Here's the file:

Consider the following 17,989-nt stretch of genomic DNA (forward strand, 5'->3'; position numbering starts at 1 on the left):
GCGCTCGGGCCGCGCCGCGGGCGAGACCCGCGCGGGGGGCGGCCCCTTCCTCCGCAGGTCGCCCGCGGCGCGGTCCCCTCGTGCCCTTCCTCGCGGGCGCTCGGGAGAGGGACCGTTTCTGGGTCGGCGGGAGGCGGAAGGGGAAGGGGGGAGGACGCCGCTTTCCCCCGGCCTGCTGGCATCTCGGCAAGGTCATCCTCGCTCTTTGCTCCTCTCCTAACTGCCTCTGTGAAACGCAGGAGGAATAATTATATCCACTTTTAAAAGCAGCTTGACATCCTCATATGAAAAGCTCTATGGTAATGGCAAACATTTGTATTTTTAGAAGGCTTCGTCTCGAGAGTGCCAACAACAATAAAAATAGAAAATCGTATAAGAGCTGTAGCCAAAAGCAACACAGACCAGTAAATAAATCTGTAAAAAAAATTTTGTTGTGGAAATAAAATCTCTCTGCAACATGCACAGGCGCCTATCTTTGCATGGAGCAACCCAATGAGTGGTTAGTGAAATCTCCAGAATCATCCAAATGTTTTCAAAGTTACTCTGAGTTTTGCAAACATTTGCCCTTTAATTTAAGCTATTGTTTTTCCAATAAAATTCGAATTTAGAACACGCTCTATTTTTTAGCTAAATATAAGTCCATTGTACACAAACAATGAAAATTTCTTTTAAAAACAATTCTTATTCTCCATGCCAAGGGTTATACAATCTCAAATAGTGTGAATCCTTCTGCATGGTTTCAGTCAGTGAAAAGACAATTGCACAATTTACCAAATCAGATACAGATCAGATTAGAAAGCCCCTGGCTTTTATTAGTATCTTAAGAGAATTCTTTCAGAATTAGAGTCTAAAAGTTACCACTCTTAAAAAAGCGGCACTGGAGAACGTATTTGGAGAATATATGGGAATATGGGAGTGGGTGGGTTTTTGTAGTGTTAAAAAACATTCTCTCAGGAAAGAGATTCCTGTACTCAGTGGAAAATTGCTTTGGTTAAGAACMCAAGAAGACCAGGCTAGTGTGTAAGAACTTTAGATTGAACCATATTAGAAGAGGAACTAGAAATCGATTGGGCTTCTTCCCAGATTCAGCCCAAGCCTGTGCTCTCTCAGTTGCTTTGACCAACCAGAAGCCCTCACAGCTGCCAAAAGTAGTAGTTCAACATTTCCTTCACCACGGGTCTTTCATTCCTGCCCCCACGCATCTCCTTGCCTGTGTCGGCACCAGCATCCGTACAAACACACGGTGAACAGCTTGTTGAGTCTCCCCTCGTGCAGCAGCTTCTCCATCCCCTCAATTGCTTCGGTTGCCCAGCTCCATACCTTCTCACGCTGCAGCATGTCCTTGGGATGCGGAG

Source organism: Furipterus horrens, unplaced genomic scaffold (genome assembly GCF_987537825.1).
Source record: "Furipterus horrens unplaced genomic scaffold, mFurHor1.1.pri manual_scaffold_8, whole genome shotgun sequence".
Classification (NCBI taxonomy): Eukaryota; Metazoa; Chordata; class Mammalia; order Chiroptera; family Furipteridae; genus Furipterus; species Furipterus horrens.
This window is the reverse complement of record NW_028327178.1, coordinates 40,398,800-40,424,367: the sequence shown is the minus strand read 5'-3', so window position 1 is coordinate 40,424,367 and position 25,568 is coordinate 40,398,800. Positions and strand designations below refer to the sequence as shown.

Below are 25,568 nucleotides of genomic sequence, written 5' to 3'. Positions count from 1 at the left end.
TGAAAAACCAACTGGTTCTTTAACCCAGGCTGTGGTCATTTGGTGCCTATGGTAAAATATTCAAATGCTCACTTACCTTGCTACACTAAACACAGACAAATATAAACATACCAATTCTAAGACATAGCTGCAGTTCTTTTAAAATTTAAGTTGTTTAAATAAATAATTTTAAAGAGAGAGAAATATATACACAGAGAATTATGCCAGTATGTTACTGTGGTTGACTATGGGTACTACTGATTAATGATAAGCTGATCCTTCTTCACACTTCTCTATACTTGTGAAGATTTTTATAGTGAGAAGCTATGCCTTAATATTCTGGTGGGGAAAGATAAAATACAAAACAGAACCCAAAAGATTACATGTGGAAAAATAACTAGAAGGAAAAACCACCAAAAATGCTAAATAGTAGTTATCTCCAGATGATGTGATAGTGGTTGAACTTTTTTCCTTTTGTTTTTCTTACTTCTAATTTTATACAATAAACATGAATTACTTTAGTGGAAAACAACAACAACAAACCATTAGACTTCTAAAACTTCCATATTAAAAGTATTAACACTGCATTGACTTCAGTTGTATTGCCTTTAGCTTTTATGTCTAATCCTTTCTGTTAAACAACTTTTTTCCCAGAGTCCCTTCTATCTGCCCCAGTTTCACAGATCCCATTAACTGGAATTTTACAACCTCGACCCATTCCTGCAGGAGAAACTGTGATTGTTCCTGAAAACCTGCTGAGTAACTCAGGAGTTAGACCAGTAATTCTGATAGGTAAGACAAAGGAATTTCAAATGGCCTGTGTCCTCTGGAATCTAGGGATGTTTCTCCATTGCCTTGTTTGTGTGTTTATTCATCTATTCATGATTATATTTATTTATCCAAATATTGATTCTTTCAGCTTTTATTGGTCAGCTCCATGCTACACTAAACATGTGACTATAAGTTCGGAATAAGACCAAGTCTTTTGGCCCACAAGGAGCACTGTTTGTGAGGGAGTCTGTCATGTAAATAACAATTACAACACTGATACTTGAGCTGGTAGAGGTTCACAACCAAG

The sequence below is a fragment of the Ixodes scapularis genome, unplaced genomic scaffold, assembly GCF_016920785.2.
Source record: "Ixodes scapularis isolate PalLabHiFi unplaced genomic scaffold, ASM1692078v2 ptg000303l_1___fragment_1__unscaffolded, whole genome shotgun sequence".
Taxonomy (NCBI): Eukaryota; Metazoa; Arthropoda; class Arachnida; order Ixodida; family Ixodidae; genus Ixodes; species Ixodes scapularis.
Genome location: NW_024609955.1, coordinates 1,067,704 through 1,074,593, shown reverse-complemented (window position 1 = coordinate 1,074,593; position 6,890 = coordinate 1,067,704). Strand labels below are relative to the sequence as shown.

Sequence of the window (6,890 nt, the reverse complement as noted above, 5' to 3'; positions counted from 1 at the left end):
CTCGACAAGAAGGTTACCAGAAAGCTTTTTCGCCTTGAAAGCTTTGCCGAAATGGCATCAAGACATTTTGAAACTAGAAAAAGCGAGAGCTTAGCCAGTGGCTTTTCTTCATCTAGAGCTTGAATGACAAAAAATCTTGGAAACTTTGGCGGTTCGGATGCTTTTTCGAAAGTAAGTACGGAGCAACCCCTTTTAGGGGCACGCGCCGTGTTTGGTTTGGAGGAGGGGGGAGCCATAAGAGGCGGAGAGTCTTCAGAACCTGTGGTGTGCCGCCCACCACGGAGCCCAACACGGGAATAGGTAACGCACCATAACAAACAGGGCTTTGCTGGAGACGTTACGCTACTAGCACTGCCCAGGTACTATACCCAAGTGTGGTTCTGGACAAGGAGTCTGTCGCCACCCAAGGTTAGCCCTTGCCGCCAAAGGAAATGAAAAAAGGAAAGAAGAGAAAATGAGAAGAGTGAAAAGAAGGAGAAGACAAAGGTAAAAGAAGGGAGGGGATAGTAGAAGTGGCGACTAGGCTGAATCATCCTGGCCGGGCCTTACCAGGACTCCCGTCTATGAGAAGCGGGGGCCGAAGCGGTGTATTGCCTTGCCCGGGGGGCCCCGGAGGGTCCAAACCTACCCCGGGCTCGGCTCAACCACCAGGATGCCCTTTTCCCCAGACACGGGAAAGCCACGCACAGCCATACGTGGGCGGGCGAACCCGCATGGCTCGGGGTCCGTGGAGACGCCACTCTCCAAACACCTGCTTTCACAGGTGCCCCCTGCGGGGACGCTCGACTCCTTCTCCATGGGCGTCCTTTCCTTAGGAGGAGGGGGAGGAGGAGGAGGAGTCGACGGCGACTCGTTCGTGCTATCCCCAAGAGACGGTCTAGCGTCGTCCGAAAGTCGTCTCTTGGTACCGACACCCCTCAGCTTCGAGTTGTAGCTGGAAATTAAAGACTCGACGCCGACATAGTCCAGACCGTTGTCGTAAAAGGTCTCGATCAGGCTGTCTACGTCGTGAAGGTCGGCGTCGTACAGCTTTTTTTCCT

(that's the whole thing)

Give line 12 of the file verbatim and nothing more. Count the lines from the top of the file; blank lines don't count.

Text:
Genome location: NW_024609955.1, coordinates 1,067,704 through 1,074,593, shown reverse-complemented (window position 1 = coordinate 1,074,593; position 6,890 = coordinate 1,067,704). Strand labels below are relative to the sequence as shown.